Have you seen the news this week?
Christie's will reveal the secret of life on April 10.
Well, maybe that's a bit of an exaggeration, rather Christie's will offer a letter that explains the secret of life shortly after the 60th anniversary of its discovery.
The auction house announced yesterday (February 26) that it has been tasked with the sale of a remarkable letter sent by scientist Francis Crick to his son, in which he outlines his revolutionary discovery of the structure and function of DNA.
This charming letter, consigned by Crick's family, sees the co-discoverer of DNA's secrets tentatively explain his revelation to the 12-year-old, who was at boarding school at the time. Signed "Lots of love, Daddy", it shows a human side to one of the most important scientific discoveries ever made.
It's estimated at $1m-2m and, given its importance to just about everything, I have no doubt it will sell well.
You see, collectibles from our greatest scientific minds have a tendency to be snapped up at auction. These are artefacts from some of the best-known and most important figures in history yet, unlike celebrity memorabilia, they are in short supply.
There weren't legions of fans lined up outside Crick's laboratory waiting for his autograph. No one slipped away a test tube as a memento of the occasion in the hope that it might be worth something one day. In fact, outside of the science community, most of these life-changing discoveries went almost unnoticed.
It is only over time that we come to realise their significance, and that's when values start to rise.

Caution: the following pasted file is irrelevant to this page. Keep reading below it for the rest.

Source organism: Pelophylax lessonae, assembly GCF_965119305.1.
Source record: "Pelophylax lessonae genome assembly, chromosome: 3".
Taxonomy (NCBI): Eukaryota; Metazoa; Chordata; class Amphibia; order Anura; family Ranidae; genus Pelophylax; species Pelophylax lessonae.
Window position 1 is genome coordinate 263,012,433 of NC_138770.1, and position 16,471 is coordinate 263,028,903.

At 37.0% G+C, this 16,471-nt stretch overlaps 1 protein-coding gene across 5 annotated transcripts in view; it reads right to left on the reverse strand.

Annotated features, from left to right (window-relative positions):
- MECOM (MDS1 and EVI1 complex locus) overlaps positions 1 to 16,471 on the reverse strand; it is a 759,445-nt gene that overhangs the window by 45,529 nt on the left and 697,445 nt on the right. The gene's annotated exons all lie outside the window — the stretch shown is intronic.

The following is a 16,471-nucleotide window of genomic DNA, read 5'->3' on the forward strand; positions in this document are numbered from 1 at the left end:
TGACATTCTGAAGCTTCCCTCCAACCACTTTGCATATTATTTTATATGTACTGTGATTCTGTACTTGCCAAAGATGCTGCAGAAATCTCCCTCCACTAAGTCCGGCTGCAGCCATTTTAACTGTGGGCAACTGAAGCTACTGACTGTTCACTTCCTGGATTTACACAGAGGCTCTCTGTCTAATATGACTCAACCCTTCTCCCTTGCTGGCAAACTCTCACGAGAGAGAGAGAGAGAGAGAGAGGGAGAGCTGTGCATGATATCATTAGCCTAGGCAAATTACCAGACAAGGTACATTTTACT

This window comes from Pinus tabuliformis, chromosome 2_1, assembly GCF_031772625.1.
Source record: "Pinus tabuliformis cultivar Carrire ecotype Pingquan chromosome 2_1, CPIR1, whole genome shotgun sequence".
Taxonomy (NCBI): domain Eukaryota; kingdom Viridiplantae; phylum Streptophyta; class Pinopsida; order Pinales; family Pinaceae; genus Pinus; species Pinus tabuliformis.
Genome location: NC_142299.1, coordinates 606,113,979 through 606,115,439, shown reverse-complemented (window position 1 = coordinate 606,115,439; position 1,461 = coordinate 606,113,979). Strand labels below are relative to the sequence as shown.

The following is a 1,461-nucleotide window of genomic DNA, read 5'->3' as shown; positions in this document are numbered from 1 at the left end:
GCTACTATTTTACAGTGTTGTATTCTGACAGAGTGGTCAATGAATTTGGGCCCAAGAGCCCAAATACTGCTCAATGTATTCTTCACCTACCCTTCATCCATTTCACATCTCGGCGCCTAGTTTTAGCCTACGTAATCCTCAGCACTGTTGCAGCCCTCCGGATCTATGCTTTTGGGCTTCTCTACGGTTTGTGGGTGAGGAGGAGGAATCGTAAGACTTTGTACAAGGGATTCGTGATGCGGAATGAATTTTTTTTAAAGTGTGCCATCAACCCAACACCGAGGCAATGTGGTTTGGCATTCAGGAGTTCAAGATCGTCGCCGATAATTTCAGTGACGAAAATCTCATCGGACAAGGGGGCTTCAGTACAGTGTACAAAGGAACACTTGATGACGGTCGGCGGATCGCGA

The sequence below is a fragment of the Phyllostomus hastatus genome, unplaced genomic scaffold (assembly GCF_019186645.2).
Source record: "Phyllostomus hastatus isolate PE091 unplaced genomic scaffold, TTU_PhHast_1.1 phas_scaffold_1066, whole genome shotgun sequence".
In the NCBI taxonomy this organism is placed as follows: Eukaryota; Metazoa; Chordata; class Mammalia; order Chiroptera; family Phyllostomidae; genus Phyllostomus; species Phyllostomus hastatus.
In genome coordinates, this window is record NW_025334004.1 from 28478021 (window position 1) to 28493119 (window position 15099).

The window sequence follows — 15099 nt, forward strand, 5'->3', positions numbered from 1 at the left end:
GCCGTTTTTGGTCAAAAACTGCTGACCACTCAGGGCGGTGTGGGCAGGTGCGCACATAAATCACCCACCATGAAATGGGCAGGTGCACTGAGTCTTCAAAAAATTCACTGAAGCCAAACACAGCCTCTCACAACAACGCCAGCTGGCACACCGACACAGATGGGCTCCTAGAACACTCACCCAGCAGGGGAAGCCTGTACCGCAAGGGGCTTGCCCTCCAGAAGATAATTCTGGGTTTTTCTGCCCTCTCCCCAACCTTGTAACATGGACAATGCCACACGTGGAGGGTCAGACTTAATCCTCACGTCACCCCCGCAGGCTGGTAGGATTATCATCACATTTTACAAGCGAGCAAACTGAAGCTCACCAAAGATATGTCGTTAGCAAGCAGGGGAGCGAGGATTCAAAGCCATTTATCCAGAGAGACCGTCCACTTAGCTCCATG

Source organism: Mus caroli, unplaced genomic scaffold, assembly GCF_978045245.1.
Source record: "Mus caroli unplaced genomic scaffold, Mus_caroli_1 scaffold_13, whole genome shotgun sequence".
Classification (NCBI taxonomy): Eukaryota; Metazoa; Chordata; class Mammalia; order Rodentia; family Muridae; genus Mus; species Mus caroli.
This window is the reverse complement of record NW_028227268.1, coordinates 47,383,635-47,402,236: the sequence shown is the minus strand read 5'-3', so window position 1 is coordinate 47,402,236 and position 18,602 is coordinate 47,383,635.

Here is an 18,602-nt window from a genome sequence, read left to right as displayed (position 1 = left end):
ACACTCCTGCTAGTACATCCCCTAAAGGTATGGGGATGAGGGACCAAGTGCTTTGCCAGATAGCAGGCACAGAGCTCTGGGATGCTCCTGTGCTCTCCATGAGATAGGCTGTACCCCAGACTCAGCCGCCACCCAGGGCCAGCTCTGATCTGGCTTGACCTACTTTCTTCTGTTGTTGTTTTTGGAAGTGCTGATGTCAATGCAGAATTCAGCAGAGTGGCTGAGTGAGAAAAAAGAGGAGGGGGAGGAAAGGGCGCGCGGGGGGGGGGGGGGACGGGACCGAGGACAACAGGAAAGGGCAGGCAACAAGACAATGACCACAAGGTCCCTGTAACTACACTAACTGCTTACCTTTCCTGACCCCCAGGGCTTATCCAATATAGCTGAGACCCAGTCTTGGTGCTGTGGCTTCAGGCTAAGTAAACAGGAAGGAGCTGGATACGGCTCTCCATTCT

At Christie's in 2008, a first edition copy of Isaac Newton's Principia Mathematica, in which he laid down the foundations of classical mechanics, sold for $194,500 - an 8% gain on its $180,000 high estimate. A strong result for sure, but just four years later in 2012, Sotheby's offered an issue at $600,000, a significant leap in value.
Thomas Edison's journal of his final experiment in 1931 sold with a 100% increase on estimate for $50,000 last year.
Even Fahrenheit's first thermometer, a relatively low-key invention, saw heated bids when it crossed the block. At Christie's in October 2012, one of the three surviving examples sold for ?�67,250 ($107,802).
But there's one name I've missed, perhaps the most important of all - Albert Einstein.
No one has made an impression on the scientific world as much as Einstein did. His theory of relativity propelled him as close to stardom as it is possible for a scientist to achieve, his eccentric personality helping him on the way.
The previous world record for Einstein's memorabilia was set by a letter in which he reveals his feelings on religion and God. It sold for $257,795 in 2008, raising the former world record - set in 2007 - by 759%.
This same letter, still a record holder, appeared on eBay in 2012, soaring to $3m and achieving a 1,063% increase on 2008's record. Einstein is undoubtedly the most valuable scientist for collectors.
Yet, despite these outstanding sales, you can still own Einstein's letters at a more down to Earth price.
PFC Auctions is currently offering a fantastic series of correspondence between Einstein and the socialist philosopher Corliss Lamont, which shows Einstein's involvement not only in physics, but also in politics.
At the forefront of any intellectual debate, Einstein's connections with Germany and zionism, as well as his socialist ideals and relations with leading communist figures, ensured that the distrustful FBI held a file on him, which would grow to 1,427 pages. Like many intellectuals in America at the time, Einstein felt oppressed under the watchful eye of his adopted government.
This is a little-known aspect of Einstein's fascinating life and more details of his feelings as an intellectual are revealed as the correspondence progresses. The four letters are being sold separately. Each is currently selling for under ?�1,000 ($1,514) - this an opportunity not to be missed.
You only have one day left to bid. The auction closes at 7:00pm GMT on February 28.
P.S. Did I mention that 2016 will see the 100th anniversary of Einstein's General Theory of Relativity? This is a scarce chance to make short-term gains in a typically long-term market.